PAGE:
Nothing Less Than Zero

When we consider the existence of God, Anselm put it that God exists in such a fashion that he can not be thought rationally to not exist. The most important part of this statement is the term 'exists' has a modified sense. Anselm stated 'Thou exist so truly...' Whilst most people would counter argue that 'existence is not a predicate' we are perhaps talking cross purposes, in that we are not discussing the regular type of existence of ordinary things, (hats, scarves, kittens, etc.) It is argued that existence is not a property of a thing that exists, but rather of that to which it belongs in set terms; a simple matter of number rather than property. we cant say for instance that the integer "five" exists, though we may state "there are five apples".

Is it possible that we have to change language to conceive 'existence' as a predicate? Well, not really. When thinking of the existence of regular contingent things, such things like islands may (quite possibly) not 'require existence' as a property. However, a 'perfect being' requires existence of a kind in order to be a self consistent logical entity. We are in a sense requiring the special case of zero not being positive OR negative, but an exception. It is important that the existence of a perfect being does not prevent the possibility of any thing else existing, (though indeed His own potential for future creation may restrict the present state of things.) This is not to be confused with the example of zero as constant, though most would consider zero as not positive or negative a 'better system'.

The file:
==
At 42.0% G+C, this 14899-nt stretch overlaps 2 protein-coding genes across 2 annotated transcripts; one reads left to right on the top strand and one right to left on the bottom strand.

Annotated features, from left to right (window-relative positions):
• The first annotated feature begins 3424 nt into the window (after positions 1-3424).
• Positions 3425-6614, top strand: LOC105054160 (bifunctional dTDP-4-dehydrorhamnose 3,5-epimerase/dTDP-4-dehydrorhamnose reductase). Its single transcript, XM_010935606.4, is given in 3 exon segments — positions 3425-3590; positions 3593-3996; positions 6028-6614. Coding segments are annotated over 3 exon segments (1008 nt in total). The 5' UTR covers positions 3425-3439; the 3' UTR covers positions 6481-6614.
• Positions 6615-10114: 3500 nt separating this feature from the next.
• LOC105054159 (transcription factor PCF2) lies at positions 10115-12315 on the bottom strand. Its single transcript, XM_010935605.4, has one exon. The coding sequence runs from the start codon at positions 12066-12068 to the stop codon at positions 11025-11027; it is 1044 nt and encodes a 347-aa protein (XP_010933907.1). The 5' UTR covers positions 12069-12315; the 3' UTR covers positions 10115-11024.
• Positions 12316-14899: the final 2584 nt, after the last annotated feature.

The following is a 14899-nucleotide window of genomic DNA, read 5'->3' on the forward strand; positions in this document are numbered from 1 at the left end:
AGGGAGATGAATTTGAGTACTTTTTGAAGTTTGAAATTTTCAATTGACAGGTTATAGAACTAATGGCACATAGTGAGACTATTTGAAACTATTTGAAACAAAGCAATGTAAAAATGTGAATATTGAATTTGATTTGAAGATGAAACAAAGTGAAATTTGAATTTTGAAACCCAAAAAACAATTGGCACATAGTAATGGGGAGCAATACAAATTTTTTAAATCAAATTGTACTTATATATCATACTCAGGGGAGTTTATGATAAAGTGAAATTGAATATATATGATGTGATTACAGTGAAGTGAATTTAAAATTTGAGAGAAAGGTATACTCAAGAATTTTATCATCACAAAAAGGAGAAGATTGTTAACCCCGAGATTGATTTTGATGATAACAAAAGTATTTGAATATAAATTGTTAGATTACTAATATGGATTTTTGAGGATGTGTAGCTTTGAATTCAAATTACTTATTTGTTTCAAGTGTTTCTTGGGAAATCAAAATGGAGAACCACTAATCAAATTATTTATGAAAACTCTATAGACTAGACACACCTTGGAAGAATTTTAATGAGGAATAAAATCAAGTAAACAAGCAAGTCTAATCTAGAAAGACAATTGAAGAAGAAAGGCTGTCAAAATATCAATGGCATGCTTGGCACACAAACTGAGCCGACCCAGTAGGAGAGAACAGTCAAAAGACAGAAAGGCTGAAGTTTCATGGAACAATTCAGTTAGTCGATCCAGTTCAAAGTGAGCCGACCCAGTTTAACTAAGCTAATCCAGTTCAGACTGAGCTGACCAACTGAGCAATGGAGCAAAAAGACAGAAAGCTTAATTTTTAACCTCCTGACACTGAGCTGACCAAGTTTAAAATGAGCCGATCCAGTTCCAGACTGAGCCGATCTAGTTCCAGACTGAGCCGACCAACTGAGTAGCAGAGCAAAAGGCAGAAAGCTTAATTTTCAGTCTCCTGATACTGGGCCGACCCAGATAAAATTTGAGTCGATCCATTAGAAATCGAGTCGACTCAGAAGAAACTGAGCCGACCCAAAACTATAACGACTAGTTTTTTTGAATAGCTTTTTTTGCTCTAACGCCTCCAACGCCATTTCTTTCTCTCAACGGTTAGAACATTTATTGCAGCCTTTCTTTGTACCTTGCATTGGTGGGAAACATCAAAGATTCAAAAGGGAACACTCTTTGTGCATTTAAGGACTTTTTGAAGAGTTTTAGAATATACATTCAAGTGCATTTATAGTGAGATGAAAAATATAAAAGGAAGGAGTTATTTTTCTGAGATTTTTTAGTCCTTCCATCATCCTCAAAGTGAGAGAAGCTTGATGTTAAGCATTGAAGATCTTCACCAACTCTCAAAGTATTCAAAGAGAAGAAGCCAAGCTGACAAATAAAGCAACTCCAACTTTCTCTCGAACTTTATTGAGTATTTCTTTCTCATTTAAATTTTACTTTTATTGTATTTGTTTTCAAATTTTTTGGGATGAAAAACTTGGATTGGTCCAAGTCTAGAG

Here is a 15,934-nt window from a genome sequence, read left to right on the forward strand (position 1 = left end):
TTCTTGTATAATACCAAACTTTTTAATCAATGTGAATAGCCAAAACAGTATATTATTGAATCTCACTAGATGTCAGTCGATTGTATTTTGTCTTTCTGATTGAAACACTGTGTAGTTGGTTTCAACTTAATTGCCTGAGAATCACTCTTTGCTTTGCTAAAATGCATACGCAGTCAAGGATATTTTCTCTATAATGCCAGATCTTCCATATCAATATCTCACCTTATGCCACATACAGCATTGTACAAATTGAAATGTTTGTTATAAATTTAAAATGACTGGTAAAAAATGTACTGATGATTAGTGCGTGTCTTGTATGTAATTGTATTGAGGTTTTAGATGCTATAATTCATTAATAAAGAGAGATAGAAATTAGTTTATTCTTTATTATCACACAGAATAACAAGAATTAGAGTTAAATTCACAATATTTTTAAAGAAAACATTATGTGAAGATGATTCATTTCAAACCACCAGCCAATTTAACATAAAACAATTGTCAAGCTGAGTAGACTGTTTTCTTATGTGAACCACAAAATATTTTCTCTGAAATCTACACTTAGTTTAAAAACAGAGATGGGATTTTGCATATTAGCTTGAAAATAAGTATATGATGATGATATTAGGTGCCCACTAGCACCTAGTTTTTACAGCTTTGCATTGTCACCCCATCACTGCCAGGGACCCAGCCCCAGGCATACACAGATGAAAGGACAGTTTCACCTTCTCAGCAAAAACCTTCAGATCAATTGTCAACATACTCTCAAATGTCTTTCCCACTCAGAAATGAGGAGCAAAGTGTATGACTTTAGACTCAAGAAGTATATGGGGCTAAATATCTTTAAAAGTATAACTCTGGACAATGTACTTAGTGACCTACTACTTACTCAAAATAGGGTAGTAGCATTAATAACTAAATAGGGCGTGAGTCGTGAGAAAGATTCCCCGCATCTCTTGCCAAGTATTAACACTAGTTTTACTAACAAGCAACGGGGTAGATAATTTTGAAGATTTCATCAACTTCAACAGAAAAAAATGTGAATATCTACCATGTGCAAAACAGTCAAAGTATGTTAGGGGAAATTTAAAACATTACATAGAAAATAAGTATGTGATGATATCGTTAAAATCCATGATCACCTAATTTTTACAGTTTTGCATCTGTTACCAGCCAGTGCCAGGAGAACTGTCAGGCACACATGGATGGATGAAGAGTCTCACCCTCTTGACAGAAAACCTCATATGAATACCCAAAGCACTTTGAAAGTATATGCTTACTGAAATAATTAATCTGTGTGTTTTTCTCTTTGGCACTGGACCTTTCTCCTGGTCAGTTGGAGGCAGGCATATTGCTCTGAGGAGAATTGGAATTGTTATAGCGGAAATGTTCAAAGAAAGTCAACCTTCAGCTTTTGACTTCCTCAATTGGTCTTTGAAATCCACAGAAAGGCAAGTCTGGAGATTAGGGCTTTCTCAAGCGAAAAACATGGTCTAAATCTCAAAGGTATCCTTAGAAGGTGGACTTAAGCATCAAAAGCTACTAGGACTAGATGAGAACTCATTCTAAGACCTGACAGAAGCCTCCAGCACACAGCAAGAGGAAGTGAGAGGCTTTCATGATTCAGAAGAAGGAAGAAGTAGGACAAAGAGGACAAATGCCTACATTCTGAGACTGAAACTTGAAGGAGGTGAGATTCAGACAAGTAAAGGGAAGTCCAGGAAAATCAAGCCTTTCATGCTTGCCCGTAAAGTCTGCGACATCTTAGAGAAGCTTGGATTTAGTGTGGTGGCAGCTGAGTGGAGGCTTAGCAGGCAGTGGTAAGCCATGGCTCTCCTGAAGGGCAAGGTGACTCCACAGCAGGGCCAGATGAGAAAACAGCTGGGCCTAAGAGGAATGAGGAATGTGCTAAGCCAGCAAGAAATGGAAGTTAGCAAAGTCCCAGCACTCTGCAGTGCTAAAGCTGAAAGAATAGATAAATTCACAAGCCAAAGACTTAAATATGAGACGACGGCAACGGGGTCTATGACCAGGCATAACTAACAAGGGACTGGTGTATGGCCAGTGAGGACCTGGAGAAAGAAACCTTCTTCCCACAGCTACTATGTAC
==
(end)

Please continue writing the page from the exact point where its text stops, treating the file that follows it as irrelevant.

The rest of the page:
In like terms, the Mathematical structure of the argument requires us to consider not God's nature, his values, his will and testament, but only his existence itself. That God cannot be thought to exist as merely an idea or concept, but must transcend the ownership of the individual's concept and reside as external to ourselves as well as within is pivotal. That God sees himself merely as the sum of all that is as well (as all potential for that which may be) lacks potential itself, for God must see himself as greater and more truly existent than that which he knows himself to be. Now, on the point of language that God has infinite potential to "be", he could only ever be as static as his own knowledge of himself at any time we choose, unless he to have a (Theos) Son to reflect himself upon. And with the Son upon his Father likewise.

We require, in some strange language to have two strictly different but mutual 'containers' in which each has full knowledge of its own existence and potential, with some degree of freedom found in considering the content of the other. That in some sense the mirror looks back upon the bearer with a gaze of its own and in a more "pleasing" fashion requires some 'existence' to what is more than a simple partition of odd and even rungs on the existential ladder. Why would one God not have two pair's of eyes? For in unity of the two (whilst requiring individuality), there is a further requirement upon the presence of a mere reflection. The reflection must live. In order to have perfect knowledge of that which lives, and be causal of that life, there is with one compound God mimicking the two or three, "no potential" - the third that entails of two such Gods no further requirement for a such a mirror is gain, so there need be a container for both in a third. (Since adding such a third is a positive property.)

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